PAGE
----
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Posts Tagged ‘Gold Standard’

I’ve linked before to Professor George Selgin’s masterful video on the Federal Reserve’s horrible track record, and I’ve done my own video on the origin of central banking.

These types of posts often generate questions about what reforms we should support, and a lot of people ask about the gold standard. I’m not a monetary economist, so I’m not in a position to give competent answers. Fortunately, Prof. Selgin has decided to provide a very useful analysis of the issue.

Writing for a British paper, he explains that a genuine gold standard worked very well before World War I, but it probably wouldn’t work today because governments are so untrustworthy.

Of all the reasons usually given for condemning the gold standard, perhaps the most common is the claim that it was to blame for the Great Depression. What responsible politician, gold’s critics ask rhetorically, wants to relive the 1930s? But the criticism misses its mark. Fans of the gold standard are no more anxious to repeat the 1930s than their critics are. Their nostalgia is instead for the interval of exceptional international monetary stability that prevailed from the mid-1870s until World War I. That was the era of the classical gold standard – a standard policed by the citizens of participating countries, all of whom were able to convert their nations’ paper money into gold. This classical gold standard can have played no part in the Great Depression for the simple reason that it vanished during World War I, when most participating central banks suspended gold payments. (The US, which entered the war late, settled for a temporary embargo on gold exports.) Having cut their gold anchors, the belligerent nations’ central banks proceeded to run away, so that by the war’s end money stocks and price levels had risen substantially, if not dramatically, throughout the old gold standard zone. …the gold standard that failed so catastrophically in the 1930s wasn’t the gold standard that some Republicans admire: it was the cut-rate gold standard that Great Britain managed to cobble together in the 20s – a gold standard designed not to follow the rules of the classical gold standard but to allow Great Britain to break the old rules and get away with it. …the collapse of the gold-exchange standard forever undermined the public’s confidence in governments’ monetary promises; and absent such confidence there can be no question of a credible, government-sponsored gold standard, classical or otherwise. Sometimes with monetary systems, as with life, you can’t go home again.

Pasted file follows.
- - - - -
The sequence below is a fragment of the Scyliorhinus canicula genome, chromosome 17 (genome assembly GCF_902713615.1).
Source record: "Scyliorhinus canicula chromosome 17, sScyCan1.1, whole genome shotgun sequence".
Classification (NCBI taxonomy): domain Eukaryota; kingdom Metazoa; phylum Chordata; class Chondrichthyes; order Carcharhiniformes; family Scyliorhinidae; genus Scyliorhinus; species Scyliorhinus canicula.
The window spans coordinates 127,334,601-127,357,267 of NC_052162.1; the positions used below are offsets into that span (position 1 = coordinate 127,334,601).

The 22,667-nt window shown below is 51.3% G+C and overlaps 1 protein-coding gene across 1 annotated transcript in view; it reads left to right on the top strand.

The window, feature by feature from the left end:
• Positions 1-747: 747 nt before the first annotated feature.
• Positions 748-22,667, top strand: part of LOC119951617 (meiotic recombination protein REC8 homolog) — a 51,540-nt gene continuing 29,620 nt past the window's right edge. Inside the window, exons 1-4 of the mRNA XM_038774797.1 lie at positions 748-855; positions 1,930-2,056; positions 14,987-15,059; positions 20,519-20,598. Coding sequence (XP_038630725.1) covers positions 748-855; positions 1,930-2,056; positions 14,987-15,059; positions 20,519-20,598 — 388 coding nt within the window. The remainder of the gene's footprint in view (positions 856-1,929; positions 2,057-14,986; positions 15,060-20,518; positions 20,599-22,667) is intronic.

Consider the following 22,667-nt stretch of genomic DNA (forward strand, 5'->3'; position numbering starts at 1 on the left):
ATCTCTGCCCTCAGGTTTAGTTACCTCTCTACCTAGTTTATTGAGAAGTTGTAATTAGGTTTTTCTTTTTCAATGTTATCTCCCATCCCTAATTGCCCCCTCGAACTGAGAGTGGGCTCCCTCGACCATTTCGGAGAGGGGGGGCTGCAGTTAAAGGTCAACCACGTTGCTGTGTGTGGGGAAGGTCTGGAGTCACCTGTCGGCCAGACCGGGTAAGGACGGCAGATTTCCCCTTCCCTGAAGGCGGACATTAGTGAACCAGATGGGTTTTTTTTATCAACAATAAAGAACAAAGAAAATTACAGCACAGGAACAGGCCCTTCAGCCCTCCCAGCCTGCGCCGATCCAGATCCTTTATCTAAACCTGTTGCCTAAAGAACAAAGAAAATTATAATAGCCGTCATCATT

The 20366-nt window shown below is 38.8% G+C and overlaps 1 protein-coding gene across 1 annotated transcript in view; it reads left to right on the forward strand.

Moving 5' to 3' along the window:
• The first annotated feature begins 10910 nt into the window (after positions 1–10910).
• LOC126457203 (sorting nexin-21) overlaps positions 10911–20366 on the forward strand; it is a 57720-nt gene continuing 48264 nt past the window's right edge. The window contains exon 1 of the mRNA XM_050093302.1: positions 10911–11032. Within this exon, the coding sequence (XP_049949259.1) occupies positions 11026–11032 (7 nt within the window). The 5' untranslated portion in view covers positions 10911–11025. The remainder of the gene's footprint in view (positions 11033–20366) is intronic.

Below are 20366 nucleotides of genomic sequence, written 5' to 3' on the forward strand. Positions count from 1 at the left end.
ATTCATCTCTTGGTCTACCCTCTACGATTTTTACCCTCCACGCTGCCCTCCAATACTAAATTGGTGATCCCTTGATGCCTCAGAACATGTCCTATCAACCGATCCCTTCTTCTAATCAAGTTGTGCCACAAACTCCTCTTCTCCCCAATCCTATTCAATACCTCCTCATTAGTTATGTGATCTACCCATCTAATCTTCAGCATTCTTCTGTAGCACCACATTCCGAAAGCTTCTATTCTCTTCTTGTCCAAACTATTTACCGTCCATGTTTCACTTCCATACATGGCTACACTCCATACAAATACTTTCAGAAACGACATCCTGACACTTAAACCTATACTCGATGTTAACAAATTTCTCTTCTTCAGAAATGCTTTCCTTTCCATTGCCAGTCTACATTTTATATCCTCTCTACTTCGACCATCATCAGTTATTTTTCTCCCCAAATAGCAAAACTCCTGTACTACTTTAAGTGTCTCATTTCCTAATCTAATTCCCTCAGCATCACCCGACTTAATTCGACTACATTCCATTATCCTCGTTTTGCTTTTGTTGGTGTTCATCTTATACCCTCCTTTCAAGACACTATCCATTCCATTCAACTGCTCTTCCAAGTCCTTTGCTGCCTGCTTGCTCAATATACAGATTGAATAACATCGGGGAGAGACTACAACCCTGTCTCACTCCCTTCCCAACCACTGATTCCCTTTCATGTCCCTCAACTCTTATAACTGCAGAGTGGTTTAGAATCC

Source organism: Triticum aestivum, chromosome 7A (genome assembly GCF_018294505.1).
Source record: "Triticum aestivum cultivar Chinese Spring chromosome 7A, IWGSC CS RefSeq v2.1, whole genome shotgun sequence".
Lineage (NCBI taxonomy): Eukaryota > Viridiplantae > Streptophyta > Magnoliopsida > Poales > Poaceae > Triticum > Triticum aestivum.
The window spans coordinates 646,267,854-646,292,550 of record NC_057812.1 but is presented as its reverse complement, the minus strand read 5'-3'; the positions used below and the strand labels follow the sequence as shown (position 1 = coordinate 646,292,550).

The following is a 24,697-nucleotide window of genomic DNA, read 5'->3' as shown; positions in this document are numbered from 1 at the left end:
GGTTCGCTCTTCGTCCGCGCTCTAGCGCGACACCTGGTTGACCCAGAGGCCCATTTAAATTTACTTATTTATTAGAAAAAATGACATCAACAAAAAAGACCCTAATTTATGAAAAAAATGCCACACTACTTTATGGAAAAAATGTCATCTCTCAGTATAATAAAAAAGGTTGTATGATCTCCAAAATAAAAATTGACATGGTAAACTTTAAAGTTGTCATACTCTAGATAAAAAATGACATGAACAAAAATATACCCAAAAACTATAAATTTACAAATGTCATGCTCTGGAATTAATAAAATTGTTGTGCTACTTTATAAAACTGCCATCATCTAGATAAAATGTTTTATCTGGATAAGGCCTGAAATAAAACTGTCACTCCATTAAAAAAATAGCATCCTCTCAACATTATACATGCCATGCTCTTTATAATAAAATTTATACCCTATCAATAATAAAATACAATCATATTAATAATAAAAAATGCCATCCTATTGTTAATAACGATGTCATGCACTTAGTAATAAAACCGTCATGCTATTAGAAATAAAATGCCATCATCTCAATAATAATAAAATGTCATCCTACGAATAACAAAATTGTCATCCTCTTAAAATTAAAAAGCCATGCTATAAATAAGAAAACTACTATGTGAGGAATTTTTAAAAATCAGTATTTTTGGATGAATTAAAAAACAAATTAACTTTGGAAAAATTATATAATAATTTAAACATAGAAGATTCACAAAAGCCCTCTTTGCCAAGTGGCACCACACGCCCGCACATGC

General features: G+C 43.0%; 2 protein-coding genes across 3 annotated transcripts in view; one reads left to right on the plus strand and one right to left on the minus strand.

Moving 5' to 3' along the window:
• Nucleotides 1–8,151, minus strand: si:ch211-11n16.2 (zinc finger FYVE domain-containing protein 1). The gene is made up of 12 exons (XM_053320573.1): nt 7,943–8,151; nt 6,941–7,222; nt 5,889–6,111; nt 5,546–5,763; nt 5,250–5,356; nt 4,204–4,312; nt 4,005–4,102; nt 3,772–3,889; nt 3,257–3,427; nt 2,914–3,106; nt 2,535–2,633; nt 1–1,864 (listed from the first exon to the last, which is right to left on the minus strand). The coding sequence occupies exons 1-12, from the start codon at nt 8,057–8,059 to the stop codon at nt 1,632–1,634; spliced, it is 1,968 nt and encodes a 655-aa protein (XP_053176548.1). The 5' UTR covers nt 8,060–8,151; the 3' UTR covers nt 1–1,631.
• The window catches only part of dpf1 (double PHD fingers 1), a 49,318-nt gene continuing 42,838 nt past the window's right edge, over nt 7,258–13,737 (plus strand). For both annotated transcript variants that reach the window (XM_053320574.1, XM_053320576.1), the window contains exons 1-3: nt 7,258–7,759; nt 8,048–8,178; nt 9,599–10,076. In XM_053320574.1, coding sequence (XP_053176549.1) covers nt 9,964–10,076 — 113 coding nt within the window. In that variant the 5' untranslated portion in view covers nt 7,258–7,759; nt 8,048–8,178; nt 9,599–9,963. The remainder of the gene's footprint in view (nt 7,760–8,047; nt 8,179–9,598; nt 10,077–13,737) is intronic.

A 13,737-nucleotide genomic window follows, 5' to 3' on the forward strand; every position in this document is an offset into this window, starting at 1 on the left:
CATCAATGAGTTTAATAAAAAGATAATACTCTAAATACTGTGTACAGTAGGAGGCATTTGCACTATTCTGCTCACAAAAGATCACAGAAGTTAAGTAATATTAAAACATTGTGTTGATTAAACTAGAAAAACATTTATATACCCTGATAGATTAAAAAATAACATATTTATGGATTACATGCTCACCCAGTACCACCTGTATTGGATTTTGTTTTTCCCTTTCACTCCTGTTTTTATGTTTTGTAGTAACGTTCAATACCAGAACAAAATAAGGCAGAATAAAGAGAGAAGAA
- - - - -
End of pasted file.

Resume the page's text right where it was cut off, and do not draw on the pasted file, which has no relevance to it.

I’m also glad that he explains that the gold standard was not responsible for the Great Depression. If you want to know more about that issue, including the damaging impact of statist policies by Hoover and FDR, this video is an excellent introduction.

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The Free Market Mojo site asked me a number of interesting questions about public policy. I’m not sure all of my answers were interesting, but here are some snippets that capture my curmudgeonly outlook.

I think it’s important to divide the topic into two issues, the policies that cause short-run fluctuations and the policies that impact long-run growth. Generally speaking, I try to avoid guessing games about what is happening today and tomorrow (or even yesterday), and instead focus on the policies that will boost the economy’s underlying productive capacity. …the Fed’s easy-money policy was a mistake. If the central bank had behaved appropriately, we presumably would not have suffered a financial crisis and recession. And if we go back in history, we find the Fed’s fingerprints whenever there is an economic meltdown. …I would not want the government to impose a gold standard. Competitive markets should determine the form of money and/or what backs up that money. Perhaps gold would emerge in such a competitive system, but a gold standard should not be imposed. …I don’t trust politicians. They would pass a bill to impose a VAT while simultaneously phasing out the income tax over a five-year period. But inevitably there would be some sort of “emergency” in year three and the income tax would be “temporarily” extended. When the dust settled, temporary would become permanent and we would be a decrepit European-style welfare state. …There are many great economists, but for my line of work, Milton Friedman has to be at the top of the list. He had an incredible ability to explain the benefits of liberty and the costs of statism in a way that reached average people.

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